Monday 23 September 2019

As many as 1,500 cervical cancer cases not audited, Dáil hears

  • Potentially considerable number of cases not subjected to an audit, Harris tells the Dáil
  • Health Minister commends Vicky Phelan for her intervention
  • Revelation described as a 'bombshell' by Labour party
Vicky Phelan (inset) has shone a spotlight on the national cervical cancer screening programme
Vicky Phelan (inset) has shone a spotlight on the national cervical cancer screening programme
Kevin Doyle

Kevin Doyle

AS many as 1,500 more women could be dragged into the cervical cancer scandal, the Dáil has heard.

In what has been described as a “bombshell”,  Health Minister Simon Harris revealed that a “potentially considerable number of cases” where women developed cancer were not subjected to an audit.

It was believed that all existing smear tests were re-examined as a matter of practice if a woman was later diagnosed with cervical cancer.

However, the Serious Incident Management Team (SIMT) sent into CervicalCheck since Vicky Phelan settled her case has today discovered that not all cases were examined.

Mr Harris said he did not have “specific figures” but agreed with Fianna Fáil’s Stephen Donnelly that it could be in the region of 1,500.

Records from CervicalCheck show that 1,482 cases were reviewed since 2008. Of these 208 were showed to have ‘false negatives’.

Tonight’s revelation suggest another 1,500 will now have to be studied.

Mr Harris told the Dáil this evening that a “potentially considerable number of cases” are now being uncovered by a special team he sent in to investigate CervicalCheck.

“I have to inform the House of some emerging information that I have received late this afternoon from the Serious Incident Management Team (SIMT). 

“While I had previously been advised and it had been commonly understood that the CervicalCheck clinical audit covered all cases notified by the National Cancer Registry, I have been informed this afternoon that this is not the case,” Mr Harris said.

“While CervicalCheck has audited all cases notified to it, I have been informed that a potentially considerable number of cases will not have been subjected to an audit of their screening history.

“These are not new cases of cancer.  Nor is it a group of women wondering if they have cancer.  These are women who have already been diagnosed with cervical cancer and treated as such but their cases have not been included in a clinical audit.”

The HSE has said in a statement that approximately 3,000 women In Ireland have been diagnosed with cervical cancer since 2008, and approximately half (1,482) of these cases were notified to CervicalCheck.

The HSE SIMT is working with the National Cancer Registry to see if any other women who have had cervical cancer should be included in the audit of historical screening tests and anyone affected by this will be also be contacted.

Opening his Dáil statement, the minister recognised the contribution of Vicky Phelan in bringing the scandal to public attention.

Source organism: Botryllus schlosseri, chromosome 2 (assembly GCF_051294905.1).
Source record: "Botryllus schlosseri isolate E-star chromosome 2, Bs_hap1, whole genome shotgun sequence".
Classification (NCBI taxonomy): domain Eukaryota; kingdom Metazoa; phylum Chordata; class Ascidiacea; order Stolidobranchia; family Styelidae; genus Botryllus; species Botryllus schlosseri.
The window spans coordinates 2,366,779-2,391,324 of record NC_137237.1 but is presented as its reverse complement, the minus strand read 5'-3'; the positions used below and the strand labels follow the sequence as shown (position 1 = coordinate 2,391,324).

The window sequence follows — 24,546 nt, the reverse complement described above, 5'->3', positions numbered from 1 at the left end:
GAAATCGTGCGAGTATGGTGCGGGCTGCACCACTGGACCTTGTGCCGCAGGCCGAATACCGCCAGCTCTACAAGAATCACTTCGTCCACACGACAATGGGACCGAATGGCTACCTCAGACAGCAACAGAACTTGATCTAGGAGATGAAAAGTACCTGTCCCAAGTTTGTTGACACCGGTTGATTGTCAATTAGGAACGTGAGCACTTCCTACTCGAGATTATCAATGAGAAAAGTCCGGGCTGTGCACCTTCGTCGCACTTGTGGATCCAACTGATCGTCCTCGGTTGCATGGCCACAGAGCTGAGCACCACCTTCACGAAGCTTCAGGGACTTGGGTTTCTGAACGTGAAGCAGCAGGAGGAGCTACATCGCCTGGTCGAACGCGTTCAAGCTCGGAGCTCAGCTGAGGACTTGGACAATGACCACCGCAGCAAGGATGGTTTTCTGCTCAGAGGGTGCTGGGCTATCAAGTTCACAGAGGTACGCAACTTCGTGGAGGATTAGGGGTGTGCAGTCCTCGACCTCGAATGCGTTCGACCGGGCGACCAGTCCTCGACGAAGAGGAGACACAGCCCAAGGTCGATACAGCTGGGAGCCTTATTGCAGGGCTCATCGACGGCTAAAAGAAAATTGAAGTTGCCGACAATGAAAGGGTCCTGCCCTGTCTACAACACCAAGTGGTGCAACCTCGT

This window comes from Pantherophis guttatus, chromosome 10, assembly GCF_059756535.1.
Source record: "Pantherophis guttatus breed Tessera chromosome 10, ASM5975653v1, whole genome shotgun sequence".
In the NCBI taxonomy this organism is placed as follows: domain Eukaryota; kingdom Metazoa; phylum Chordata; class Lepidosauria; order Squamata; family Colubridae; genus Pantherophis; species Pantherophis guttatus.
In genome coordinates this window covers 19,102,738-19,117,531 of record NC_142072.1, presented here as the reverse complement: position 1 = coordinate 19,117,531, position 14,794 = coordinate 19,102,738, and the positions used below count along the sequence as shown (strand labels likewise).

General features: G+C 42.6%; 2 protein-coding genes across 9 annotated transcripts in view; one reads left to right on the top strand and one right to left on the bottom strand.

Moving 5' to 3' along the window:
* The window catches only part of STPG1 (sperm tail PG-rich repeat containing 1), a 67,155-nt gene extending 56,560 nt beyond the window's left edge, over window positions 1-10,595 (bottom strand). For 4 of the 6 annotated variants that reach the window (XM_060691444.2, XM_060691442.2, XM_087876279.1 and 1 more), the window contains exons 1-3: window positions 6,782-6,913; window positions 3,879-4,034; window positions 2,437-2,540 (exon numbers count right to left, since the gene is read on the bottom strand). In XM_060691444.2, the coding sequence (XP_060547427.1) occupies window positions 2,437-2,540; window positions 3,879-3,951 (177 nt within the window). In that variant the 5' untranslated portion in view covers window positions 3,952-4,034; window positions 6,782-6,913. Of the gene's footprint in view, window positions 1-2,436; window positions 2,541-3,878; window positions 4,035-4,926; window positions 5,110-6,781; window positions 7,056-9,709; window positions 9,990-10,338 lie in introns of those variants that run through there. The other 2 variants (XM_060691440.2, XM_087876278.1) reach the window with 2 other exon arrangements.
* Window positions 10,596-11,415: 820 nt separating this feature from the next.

“We are all here I think we can agree because Vicky Phelan spoke out.  I recognise that to do so cannot have been easy for her or her family.  But her courage and tenacity has done a great service to the women of Ireland and her actions will ultimately lead to improvements for all,” he said.

Mr Harris defended his own handling of the controversy, saying that a briefing note supplied to him by officials on April 16 suggested women were being informed of any errors in their treatment.

“In an appendix with background information, it outlined the clinical cancer audit process including that all current and historical clinical cancer audits had been communicated to treating clinicians in 2016 and that, more recently, women are informed of this audit process and have the option to request information on the outcomes of these reviews.

“It was not clear until after the details of the case became public that this process was not ensuring that women were informed and once I became aware of that I ordered immediate change,” he said.

Outlining the need for an investigation, Mr Harris said: “Given the gravity of the situation, and the impact it has had on Vicky Phelan and potentially a number of other women, I think it is vital that we ensure that we put in place a process that will allow all of us – patients, doctors and policy makers – to understand exactly what happened, and what steps we need to rectify the situation.”

The minister said he will take “every action possible to ensure that an incident such as this does not happen again”.

“I acknowledge the very difficult circumstances that Ms Phelan and her family are now in, and I would like to thank her for her bravery in bringing this to light.

“But in all the debate that is ongoing it is important that we do not lose sight of the fact that the cancer screening programme has saved the lives of many, many women.”

"We must do all we can to ensure that women continue to attend for smear testing.  We acknowledge things went wrong but we are determined to put things right."

The Labour Party’s health spokesman Alan Kelly described the revelations as a “bombshell”.

“We need to deal with the bombshell you are just having dropping in here today,” he said.

“What is the number of cases that have now not being audited. This is a bombshell. What volume of women have not had their cases audited?”

The HSE has said it will provide further information and updates over the coming days on and anyone with concerns may contact the CervicalCheck information phone line on 1800 45 45 55.

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